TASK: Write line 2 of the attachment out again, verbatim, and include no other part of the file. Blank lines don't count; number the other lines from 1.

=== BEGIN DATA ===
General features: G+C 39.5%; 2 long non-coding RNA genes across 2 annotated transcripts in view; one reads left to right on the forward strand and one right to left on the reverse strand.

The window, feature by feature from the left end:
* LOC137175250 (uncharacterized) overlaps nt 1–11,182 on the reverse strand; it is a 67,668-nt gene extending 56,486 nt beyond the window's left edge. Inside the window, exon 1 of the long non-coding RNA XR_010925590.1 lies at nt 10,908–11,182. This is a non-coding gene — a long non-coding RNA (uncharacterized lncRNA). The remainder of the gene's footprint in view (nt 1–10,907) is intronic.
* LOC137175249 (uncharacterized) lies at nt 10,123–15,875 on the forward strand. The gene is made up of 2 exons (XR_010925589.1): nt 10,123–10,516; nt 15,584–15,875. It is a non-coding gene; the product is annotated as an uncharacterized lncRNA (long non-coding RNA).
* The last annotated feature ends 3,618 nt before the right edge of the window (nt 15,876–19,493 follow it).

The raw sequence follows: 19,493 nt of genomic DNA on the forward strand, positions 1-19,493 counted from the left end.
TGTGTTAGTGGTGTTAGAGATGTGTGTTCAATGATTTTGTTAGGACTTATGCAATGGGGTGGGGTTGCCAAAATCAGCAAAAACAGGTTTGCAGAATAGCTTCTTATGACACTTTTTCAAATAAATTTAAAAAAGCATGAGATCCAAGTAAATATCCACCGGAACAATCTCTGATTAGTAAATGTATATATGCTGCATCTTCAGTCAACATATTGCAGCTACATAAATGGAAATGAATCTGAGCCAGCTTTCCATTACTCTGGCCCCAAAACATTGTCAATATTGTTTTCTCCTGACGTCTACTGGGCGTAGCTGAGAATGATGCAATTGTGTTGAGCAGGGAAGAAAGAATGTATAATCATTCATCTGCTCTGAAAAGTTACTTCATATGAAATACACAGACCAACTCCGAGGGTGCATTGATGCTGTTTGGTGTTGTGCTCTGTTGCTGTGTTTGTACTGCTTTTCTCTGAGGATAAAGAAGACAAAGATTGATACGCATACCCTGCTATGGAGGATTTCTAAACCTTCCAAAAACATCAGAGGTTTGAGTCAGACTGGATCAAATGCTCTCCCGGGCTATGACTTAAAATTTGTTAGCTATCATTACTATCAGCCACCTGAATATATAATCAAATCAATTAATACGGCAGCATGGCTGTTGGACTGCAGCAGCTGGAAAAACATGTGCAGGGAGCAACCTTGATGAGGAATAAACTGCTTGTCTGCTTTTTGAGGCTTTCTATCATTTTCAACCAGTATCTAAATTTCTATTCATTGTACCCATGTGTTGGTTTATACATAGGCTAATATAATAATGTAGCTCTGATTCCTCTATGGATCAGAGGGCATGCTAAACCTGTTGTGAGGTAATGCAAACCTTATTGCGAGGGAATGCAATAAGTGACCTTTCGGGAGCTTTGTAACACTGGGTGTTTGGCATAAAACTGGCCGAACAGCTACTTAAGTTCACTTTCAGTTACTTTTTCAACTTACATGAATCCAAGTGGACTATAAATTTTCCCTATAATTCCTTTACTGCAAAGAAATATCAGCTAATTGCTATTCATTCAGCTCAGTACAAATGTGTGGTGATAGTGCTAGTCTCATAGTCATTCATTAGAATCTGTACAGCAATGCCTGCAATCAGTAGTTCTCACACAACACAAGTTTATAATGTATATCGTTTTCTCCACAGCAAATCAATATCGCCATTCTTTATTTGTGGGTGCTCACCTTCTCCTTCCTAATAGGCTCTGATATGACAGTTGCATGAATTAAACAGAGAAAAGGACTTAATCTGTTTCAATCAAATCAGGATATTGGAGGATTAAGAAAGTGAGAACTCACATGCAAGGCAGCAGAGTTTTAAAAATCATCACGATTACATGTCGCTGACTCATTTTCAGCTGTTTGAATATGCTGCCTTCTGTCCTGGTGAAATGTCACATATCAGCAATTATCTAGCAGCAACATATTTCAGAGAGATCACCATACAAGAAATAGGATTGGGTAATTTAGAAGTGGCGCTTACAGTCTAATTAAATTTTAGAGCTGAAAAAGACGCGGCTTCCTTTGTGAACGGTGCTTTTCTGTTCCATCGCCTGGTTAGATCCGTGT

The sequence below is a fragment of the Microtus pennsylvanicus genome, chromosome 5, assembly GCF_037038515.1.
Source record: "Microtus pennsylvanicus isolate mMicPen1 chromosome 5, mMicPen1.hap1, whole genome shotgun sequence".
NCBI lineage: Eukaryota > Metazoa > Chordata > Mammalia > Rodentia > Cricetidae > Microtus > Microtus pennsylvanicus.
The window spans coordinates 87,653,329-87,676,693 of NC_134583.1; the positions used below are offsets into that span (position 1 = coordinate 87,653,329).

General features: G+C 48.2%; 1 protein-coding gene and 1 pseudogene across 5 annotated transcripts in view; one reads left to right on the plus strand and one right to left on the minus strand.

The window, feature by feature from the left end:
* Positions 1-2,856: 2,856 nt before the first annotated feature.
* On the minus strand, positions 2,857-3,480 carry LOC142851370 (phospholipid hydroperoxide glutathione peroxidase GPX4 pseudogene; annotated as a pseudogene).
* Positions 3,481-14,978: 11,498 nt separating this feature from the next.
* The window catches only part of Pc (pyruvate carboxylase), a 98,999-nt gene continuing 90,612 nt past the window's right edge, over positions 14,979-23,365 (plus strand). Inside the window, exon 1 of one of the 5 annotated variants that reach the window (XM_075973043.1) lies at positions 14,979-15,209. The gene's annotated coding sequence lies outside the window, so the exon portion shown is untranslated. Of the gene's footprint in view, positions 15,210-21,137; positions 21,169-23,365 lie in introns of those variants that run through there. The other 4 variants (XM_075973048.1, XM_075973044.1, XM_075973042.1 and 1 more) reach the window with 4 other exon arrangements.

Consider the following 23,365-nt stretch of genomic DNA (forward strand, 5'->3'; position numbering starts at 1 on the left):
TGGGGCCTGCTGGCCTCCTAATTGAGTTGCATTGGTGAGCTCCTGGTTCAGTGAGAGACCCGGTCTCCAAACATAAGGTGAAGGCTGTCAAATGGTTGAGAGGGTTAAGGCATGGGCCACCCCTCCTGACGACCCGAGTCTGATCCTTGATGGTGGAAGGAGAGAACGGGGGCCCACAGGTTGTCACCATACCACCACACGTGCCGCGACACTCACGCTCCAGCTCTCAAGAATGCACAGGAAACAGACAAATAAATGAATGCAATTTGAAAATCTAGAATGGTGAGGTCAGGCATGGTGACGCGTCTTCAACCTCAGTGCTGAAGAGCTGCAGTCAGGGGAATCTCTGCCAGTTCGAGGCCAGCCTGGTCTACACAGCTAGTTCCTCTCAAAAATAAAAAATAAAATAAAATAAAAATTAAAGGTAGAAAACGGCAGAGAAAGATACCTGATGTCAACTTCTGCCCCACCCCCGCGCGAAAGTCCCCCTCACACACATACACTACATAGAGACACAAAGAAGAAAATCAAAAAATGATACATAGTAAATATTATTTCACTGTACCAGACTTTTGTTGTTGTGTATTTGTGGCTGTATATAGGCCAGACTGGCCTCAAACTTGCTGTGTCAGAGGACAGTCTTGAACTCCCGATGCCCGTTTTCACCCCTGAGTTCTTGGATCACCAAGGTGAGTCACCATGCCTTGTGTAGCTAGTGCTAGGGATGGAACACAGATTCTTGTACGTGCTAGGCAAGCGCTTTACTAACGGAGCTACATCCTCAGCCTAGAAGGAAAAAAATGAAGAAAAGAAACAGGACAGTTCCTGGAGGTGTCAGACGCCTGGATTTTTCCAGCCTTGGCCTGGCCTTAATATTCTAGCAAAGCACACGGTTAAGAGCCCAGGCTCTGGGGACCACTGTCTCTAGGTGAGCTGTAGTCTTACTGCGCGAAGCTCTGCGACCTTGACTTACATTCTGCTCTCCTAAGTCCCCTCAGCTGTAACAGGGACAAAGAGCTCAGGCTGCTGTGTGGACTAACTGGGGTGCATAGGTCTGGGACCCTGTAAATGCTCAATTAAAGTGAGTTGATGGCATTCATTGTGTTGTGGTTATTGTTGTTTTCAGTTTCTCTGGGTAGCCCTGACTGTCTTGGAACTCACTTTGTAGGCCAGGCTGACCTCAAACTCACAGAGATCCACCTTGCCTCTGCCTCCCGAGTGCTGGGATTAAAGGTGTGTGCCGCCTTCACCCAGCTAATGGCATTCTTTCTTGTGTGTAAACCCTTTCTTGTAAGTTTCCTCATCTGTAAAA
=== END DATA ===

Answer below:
The window, feature by feature from the left end: